One of the most ambitious government programmes for urban renewal and transformation, the Smart Cities Mission (SCM) was envisaged to be implemented through a bottom-up approach instead of a top-down approach that is followed for most government programmes. The objective of the mission is to provide core infrastructure in Indian cities and ensure a decent quality of life to citizens through the deployment of smart solutions.
With the aim of developing 100 smart cities, the mission conceived the implementation of 5,151 projects at an investment of Rs 2,050.18 billion. Of the total investment requirement, the central and state governments are to provide Rs 922.58 billion in the form of budgetary support or grants, Rs 430.54 billion is expected from convergence with other ongoing schemes, Rs 430.54 billion from public-private partnerships, Rs 102.51 billion from debt and loans, Rs 20.5 billion from cities’ own funds and Rs 143.51 billion from other sources. The 100 cities were selected through four rounds of aggressive bidding.
While the 2020-21 budget has not stated any particular increment for the SCM, the 2019-20 budget had allocated Rs 64.5 billion for the mission against Rs 61.69 billion in 2018-2019, a 4.5 percent hike over the previous year.
Progress so far
Planning for and putting in place the implementation structure for the SCM has taken a lot of time. However, more recently, implementation has picked up pace. After the mission was launched in 2015, it took about two years to select the 100 cities in a phased manner. Currently, all the 100 smart cities have incorporated special purpose vehicles and city-level advisory forums and have appointed project management consultants to appraise, approve, implement, manage, operate, monitor and evaluate projects.
The 100 smart cities proposed 5,151 projects requiring an investment of over Rs 2 trillion. As on February 24, 2020, 4,488 projects worth Rs 1.64 trillion have been tendered, of which 3,655 projects worth Rs 1.22 trillion have been grounded and 1,575 projects worth Rs 259 billion have been completed. While the pace of project implementation has been satisfactory for some cities, progress has been sluggish in others.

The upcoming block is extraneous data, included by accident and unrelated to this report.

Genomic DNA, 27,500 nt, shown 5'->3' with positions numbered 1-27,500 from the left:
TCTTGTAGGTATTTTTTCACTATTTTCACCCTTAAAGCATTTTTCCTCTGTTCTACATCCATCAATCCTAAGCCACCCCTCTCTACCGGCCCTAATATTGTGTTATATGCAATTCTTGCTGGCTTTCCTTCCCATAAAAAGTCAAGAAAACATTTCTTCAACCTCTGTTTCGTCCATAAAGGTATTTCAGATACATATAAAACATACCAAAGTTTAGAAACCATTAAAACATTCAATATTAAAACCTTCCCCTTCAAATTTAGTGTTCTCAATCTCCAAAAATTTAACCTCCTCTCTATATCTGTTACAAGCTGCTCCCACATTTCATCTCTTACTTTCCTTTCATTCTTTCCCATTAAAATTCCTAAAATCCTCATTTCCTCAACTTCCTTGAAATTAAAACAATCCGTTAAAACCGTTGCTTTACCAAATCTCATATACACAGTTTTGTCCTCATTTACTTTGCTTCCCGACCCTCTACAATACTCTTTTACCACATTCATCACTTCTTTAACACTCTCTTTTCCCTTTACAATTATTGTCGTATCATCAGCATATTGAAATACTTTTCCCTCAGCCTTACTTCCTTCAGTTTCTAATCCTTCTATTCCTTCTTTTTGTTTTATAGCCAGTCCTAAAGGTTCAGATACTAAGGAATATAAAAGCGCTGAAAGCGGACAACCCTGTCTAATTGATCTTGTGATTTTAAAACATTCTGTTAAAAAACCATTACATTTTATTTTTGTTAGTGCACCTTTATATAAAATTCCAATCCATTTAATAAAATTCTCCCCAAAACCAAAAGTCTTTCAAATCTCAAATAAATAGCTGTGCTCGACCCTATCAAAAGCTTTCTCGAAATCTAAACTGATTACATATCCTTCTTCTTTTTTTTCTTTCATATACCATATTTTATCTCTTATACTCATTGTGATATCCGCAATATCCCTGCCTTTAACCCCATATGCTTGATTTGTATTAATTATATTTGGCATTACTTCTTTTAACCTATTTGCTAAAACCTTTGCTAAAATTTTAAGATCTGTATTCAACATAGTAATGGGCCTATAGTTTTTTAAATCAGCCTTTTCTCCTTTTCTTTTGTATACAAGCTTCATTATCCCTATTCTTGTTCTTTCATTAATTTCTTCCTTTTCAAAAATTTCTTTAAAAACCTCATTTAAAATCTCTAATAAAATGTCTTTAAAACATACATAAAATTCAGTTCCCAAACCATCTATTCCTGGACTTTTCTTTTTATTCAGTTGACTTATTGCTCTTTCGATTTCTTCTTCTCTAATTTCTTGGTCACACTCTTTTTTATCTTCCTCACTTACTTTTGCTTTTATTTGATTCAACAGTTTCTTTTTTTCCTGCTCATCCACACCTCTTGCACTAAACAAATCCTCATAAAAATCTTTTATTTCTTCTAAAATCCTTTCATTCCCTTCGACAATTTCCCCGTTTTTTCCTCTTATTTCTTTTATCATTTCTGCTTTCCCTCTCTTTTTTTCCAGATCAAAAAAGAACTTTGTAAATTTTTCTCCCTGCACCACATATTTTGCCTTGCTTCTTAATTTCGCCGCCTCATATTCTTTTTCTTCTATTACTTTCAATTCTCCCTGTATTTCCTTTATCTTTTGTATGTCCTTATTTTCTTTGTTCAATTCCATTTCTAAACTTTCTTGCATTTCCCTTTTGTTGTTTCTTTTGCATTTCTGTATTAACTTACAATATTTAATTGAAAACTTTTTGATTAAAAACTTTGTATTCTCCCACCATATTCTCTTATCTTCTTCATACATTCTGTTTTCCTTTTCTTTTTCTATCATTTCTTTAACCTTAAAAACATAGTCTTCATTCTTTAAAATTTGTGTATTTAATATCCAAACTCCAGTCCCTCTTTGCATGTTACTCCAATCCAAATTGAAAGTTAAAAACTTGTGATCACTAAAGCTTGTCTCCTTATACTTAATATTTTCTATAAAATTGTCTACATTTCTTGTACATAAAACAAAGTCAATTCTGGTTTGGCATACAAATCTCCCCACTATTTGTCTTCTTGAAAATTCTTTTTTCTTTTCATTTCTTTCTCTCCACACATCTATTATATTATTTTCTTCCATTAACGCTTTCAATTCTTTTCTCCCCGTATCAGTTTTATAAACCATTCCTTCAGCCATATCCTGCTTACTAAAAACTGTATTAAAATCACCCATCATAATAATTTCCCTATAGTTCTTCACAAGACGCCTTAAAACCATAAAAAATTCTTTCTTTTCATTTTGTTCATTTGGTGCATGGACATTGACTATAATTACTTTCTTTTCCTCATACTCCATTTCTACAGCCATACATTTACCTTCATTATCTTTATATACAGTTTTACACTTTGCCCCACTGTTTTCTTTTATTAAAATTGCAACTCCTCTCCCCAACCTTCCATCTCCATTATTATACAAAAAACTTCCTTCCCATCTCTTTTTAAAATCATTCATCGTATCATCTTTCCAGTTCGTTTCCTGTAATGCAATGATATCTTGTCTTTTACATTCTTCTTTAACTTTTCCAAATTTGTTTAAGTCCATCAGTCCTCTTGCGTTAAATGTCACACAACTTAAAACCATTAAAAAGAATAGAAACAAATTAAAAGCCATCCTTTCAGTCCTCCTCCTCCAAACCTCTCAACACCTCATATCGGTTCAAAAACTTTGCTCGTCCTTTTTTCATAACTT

The regular monitoring of performance has ensured significant improvement in project implementation. There has been a 227 per cent growth in the projects tendered, a 294 per cent growth in the projects grounded/completed and a 393 per cent growth in projects completed in the past one and a half years.
This year’s Smart City Rankings released by the Ministry of Housing and Urban Affairs (MoHUA) have been a cause for cheer for Uttar Pradesh, as three of the state’s cities made it to the top 10 smart cities. Apart from Agra topping the list, Kanpur and Varanasi secured third and seventh rank respectively. Tiruppur in Tamil Nadu has made steady progress in terms of implementing smart cities projects, where as many as 18 smart city projects, including water supply improvement and solar power projects, are in the execution phase. Besides, riverfront development in Varanasi and Indore, and a public cycle sharing project in Bhopal have been lauded by the centre. Cities such as Kochi and Visakhapatnam have been recognised for their solar power initiatives. Overall, the cities that have shown considerable progress include Ahmedabad, Bhopal, Varanasi, Lucknow, Nagpur, Surat, Visakhapatnam, Vellore, Tiruppur, Vadodara and Ranchi. Further, Ahmedabad is planning to set up the Gujarat International Finance Tec-City (GIFT City). It is the country’s first international financial services centre with a multi-services special economic zone. Proposed in Union Budget 2020-21, five new smart cities are planned to be developed on the pattern of GIFT City with dedicated metro corridors, energy-conserving buildings, state-of-the-art design elements and automated garbage collection.
The central government will release a report card of the 100 selected smart cities in three categories – ease of living, municipal performance index and climate – in June 2020 as the SCM completes five years. This will help cities in planning better and moving towards data-driven governance which will eventually improve their liveability.
The 20:20 model
In January 2020, the government came up with the concept of “sister cities”. This concept, known as the 20:20 model, involves pairing the 20 best performing cities with the bottom 20 cities as sister cities. The top 20 cities, the ones which have shown better development by leveraging the latest technologies, will share the know-how of implementing these technologies, and undertaking financial management, detailed project reports, feasibility studies and impact assessments, with the bottom 20 cities. As per the model, each city will sign an MoU for a period of one year with its sister city. The cities will troubleshoot together, try to kick start projects and thus improve the ranking of the laggard city.
For this, a 100-day challenge has been introduced by the MoHUA to fast track the performance of the bottom 20 cities. The challenge will conclude on June 25, 2020, marking the fifth anniversary of the mission.
The way forward
Going forward, the 20:20 model is expected to help the cities in improving their overall rank considerably. Once the cities handhold each other, their ranking would improve and the government will focus on helping another set of 20 cities that falls at the bottom of the list. The mission has now achieved a level of maturity that allows the government to focus on accelerating the pace of implementation. Despite this, the SCM still has a long way to go in developing urban infrastructure of the selected cities.
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